Electing Saudi Arabia to UN women’s rights commission ‘absurd’: UN watchdog
Saudi Arabia, a country accused of having an atrocious human rights record for treatment of women, has been elected to the United Nation’s Commission of the Status of Women (CSW), prompting backlash.
On Friday, Saudi Arabia was among 13 countries elected to the commission’s 63rd session by secret ballot, sparking backlash from a UN watchdog.
Geneva-based human rights group UN Watch condemned the country’s election to the commission, saying Saudi Arabia is “the world’s most misogynistic regime.”
“Electing Saudi Arabia to protect women’s rights is like making an arsonist into the town fire chief,” Hillel Neuer, executive director of the Geneva-based human rights group, said in a statement. “It’s absurd.”
Saudi Arabia will sit with 44 other countries on the UN panel for the 2018 through 2022 term.
“Saudi Arabia was elected to the Commission on the Status of Women (CSW) 2018-2022 and the Executive Board of UNDP/UNFPA/UNOPS 2017-2020,” the Kingdom of Saudi Arabia to the United Nations confirmed on Twitter Friday.
According to the UN, the CSW “is the principal global intergovernmental body exclusively dedicated to the promotion of gender equality and the empowerment of women.”
Saudi Arabia has strict gender codes which prevent women from driving and must obey a dress code requiring them to wear loose robes. Women are also prevented from interacting with men who they are not related to and must live under the supervision of a male guardian.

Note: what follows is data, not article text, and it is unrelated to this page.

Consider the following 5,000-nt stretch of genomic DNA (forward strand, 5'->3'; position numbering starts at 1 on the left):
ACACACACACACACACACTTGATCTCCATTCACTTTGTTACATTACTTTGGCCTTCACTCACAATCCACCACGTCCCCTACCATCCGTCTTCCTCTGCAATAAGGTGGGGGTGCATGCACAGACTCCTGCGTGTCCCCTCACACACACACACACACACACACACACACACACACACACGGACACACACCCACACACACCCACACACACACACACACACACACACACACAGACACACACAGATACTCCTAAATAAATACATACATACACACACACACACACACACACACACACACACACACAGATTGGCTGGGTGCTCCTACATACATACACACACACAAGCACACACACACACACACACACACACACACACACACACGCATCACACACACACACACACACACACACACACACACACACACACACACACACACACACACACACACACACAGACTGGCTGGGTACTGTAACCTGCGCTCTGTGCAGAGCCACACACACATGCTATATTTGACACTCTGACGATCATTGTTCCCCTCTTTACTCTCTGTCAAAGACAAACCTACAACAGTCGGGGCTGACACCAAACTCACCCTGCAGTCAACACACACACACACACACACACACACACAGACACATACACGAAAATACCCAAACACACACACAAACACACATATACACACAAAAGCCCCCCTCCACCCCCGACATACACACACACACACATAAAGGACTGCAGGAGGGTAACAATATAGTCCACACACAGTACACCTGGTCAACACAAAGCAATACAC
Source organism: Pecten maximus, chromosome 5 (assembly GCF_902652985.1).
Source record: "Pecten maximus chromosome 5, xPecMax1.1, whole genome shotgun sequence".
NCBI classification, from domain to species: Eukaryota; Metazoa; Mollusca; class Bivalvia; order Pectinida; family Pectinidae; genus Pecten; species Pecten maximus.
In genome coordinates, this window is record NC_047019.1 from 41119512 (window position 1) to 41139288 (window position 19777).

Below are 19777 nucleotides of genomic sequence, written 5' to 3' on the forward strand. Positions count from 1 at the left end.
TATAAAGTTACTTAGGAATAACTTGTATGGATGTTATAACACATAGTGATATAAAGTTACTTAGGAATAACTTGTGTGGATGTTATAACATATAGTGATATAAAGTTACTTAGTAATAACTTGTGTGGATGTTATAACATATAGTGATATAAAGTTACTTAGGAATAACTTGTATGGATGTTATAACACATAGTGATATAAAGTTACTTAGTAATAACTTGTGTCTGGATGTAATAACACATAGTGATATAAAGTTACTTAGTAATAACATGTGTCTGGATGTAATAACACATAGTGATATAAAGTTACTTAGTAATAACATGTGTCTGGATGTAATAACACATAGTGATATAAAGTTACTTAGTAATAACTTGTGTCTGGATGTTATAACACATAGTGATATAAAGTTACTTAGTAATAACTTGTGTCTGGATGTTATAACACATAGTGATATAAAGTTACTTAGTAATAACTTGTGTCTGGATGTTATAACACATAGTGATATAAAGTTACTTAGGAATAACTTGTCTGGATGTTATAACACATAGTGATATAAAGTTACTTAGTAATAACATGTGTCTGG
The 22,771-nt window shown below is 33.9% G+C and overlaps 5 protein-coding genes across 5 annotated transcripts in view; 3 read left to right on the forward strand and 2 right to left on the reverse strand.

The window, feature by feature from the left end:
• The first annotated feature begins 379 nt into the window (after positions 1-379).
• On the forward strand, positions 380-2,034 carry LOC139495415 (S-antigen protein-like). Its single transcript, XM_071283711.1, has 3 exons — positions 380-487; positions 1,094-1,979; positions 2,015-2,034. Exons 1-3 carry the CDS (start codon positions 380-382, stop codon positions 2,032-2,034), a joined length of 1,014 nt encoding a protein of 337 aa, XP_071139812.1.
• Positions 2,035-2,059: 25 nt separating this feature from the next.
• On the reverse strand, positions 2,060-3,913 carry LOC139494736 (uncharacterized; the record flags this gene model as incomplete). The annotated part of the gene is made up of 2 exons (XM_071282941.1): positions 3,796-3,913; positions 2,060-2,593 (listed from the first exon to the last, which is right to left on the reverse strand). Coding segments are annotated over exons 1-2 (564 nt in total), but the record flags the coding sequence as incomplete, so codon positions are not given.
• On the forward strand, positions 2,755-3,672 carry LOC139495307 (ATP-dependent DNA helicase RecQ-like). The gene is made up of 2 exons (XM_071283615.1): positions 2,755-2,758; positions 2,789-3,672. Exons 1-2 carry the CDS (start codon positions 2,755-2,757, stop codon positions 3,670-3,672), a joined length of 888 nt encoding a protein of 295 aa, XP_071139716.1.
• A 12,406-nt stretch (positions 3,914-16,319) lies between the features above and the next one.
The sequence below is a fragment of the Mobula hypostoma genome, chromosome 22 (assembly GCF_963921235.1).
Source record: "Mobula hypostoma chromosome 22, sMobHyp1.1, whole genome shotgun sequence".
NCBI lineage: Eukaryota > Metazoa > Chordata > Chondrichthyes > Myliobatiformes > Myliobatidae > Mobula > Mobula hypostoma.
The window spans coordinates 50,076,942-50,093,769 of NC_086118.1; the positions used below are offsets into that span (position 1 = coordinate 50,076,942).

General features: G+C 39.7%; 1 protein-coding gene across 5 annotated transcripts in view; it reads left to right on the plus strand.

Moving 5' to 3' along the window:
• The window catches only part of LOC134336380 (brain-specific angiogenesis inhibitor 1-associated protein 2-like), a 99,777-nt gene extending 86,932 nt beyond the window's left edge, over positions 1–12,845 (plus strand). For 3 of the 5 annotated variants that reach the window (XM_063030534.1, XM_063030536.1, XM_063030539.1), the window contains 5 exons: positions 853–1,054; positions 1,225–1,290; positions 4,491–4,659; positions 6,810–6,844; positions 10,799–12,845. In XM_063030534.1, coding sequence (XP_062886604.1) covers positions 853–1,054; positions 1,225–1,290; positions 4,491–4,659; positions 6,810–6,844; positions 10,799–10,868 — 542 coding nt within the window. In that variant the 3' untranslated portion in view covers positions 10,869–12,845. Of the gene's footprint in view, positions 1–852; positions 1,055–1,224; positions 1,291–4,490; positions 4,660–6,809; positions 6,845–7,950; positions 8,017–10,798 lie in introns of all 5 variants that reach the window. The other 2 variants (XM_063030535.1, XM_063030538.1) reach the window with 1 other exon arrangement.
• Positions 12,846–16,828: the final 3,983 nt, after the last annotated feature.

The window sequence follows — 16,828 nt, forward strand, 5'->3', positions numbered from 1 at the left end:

“Every Saudi woman must have a male guardian who makes all critical decisions on her behalf, controlling a woman’s life from her birth until death,” Neuer said in a statement. “Saudi Arabia also bans women from driving cars.”
In March, the oil-rich country launched a “Girls Council” in support of the welfare of women and girls in Saudi Arabia.
The March 13 launch was led by Prince Faisal bin Michal bin Saud, and the council is chaired by his wife, Princess Abir bint Salman. However the princess wasn’t able to be at the launch because of gender restrictions. Instead, she, along with the other women on the council, were video-conferenced into the event.
– with a file from Global News reporter Rebecca Joseph
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